Myths and misconceptions arise where education has failed to enlighten. And when it comes to mental illness, many people hold on to misconceptions about certain conditions, how they impact the patient, and whether treatment is truly effective.
In the case of schizophrenia, many people are surprised to learn that this condition is not an old-age disease, but one that typically affects young people between the ages of 16 to 25. Pop culture (like movies and TV) have done a lot to entrench misconceptions about this condition by portraying people with schizophrenia as dangerous or unable to function normally in society. Have you perhaps inadvertently bought into some of these myths?
Schizophrenia effects over 300,000 Canadians. Test and expand your knowledge by learning more about this often misunderstood illness:
Most Patients Are Not Violent
There is a common misconception that patients with schizophrenia are perpetually violent and prone to aggression. It is true that delusions and hallucinations can sometimes lead to violence; however, each patient experiences schizophrenic episodes differently. Some many only ever experience a few episodes and otherwise lead a normal life, while about 25% of those diagnosed with schizophrenia will experience reoccurring episodes.
Schizophrenia is Believed to be Caused by Stress
Studies have found that high maternal stress levels during pregnancy increase the chances of the child developing schizophrenia later in life. This is because stress increases the mother’s production of the hormone cortisol – which then manipulates how the child will metabolize cortisol as he or she grows.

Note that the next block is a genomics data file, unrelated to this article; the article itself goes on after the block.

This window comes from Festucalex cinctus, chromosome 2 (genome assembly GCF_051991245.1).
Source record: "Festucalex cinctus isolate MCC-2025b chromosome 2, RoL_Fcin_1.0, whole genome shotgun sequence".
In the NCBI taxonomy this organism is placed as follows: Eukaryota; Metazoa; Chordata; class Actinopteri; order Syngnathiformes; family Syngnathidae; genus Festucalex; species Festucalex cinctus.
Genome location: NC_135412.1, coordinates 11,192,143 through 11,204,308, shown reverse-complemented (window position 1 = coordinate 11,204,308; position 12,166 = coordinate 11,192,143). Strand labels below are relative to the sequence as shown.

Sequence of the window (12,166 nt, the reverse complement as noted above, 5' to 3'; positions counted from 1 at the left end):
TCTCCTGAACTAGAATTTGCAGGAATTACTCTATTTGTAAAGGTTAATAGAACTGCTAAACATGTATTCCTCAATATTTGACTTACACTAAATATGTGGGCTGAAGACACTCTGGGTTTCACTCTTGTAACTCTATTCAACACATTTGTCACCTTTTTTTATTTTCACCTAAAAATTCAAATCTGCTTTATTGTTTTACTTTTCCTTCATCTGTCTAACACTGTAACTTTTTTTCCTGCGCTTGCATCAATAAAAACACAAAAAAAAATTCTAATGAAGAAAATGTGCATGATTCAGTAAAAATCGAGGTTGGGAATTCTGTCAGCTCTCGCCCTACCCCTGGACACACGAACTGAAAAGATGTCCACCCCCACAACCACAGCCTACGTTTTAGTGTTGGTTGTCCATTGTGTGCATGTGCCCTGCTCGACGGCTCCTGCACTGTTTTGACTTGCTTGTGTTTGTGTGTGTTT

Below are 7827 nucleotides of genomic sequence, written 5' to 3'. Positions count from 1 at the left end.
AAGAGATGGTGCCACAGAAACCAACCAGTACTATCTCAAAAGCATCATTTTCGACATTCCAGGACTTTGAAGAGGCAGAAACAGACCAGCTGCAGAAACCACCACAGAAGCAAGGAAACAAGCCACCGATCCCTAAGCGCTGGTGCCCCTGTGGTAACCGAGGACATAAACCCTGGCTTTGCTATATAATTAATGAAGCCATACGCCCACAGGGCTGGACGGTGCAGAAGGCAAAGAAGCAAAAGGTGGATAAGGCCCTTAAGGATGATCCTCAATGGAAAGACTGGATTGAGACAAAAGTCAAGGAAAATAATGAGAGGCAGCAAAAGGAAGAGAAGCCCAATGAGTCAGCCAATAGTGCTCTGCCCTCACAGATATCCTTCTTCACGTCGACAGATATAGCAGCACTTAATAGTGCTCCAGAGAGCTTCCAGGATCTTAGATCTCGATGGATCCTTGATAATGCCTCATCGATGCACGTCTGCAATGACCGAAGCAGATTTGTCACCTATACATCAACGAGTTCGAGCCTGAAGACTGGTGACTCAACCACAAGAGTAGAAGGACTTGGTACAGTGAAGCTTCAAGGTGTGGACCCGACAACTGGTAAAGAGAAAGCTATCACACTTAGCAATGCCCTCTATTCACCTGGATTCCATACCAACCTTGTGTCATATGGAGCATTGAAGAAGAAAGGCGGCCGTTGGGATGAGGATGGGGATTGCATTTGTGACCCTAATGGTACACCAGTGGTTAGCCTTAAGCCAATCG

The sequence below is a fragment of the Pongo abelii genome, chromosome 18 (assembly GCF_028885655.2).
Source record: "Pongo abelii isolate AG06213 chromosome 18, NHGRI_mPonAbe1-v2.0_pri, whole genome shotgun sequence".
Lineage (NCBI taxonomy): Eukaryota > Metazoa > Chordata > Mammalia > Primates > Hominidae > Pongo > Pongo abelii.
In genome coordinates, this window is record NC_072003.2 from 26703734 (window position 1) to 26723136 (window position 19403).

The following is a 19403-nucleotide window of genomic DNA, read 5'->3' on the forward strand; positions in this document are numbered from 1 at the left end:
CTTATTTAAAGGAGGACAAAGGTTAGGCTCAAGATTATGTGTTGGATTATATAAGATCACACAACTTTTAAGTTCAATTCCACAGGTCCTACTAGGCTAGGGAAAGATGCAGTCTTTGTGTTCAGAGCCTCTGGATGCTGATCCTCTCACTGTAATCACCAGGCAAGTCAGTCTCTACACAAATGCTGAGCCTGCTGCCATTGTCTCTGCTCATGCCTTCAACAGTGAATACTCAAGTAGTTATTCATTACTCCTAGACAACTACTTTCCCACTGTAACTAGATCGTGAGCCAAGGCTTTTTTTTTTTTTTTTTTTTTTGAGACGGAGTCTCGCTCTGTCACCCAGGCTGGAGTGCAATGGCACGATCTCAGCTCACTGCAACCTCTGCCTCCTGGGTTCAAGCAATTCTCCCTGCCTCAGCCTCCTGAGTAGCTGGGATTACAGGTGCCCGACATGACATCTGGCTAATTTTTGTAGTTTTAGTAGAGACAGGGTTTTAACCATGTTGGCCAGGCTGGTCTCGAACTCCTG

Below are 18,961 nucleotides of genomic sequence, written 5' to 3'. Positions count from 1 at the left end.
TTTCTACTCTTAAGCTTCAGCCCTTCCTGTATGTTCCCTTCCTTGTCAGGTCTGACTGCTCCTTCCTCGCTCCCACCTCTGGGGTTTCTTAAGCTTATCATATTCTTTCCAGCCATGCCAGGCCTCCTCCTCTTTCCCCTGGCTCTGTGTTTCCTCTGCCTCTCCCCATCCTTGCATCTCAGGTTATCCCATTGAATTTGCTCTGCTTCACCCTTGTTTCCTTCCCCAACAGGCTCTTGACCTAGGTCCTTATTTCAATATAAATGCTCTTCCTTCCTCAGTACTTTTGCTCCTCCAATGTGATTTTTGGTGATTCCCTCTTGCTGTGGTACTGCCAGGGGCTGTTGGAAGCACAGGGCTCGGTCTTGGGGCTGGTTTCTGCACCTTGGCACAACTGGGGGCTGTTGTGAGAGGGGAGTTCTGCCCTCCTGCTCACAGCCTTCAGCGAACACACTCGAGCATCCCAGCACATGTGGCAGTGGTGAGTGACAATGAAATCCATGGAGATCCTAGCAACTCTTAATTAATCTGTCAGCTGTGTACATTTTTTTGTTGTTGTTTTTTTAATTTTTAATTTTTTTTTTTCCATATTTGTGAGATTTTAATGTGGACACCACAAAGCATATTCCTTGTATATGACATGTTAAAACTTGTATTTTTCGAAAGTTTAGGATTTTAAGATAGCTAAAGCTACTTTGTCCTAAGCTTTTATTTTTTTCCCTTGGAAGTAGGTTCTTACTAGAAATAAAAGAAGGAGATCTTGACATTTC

Other stress-inducing factors in pregnancy have been attributed to a child’s development of schizophrenia. These include pre-natal exposure to infection or virus, low oxygen levels during birth, early parental loss and childhood abuse.
Can Lead to Alcohol or Drug Abuse
While professionals with addictions worker training may be aware of this fact, many don’t realize that those with schizophrenia often turn to drugs and alcohol to self-medicate. Many also become heavy smokers – which is dangerous because cigarettes interfere with the effectiveness of schizophrenia medication. Alcohol and drug abuse have the potential to strain family relationships, making the schizophrenia patient more withdrawn and at higher risk of homelessness or suicide.
Other Conditions Can Mimic Schizophrenia
Taking a mental health worker program can teach an individual a lot about the characteristics of common mental disorders. While schizophrenia has some distinct symptoms and signs, a doctor’s diagnosis is needed to distinguish this illness from others with similar symptoms. For example, sometimes substance abuse can cause patients to show certain symptoms of schizophrenia, such as delusions and hallucinations. Medical disorders such as epilepsy and diseases involving the nervous system can also produce symptoms that mimic schizophrenia. Depression, multiple personality disorder or bipolar disorder may also be difficult to distinguish from schizophrenia without a doctor’s diagnoses.
It is Treatable!
While schizophrenia is not curable, it is certainly treatable with medication. Because each case of schizophrenia is different, it often takes many trial runs of different medications before finding the right fit for a patient. Graduates of a registered psychiatric nursing program know that it is important to have ample support for the patient during this trial and error period, as the side effects of the medication (dry mouth, drowsiness, and restlessness) can make the patient unwilling to continue treatment.
What misconceptions did you have about the symptoms and treatment of schizophrenia?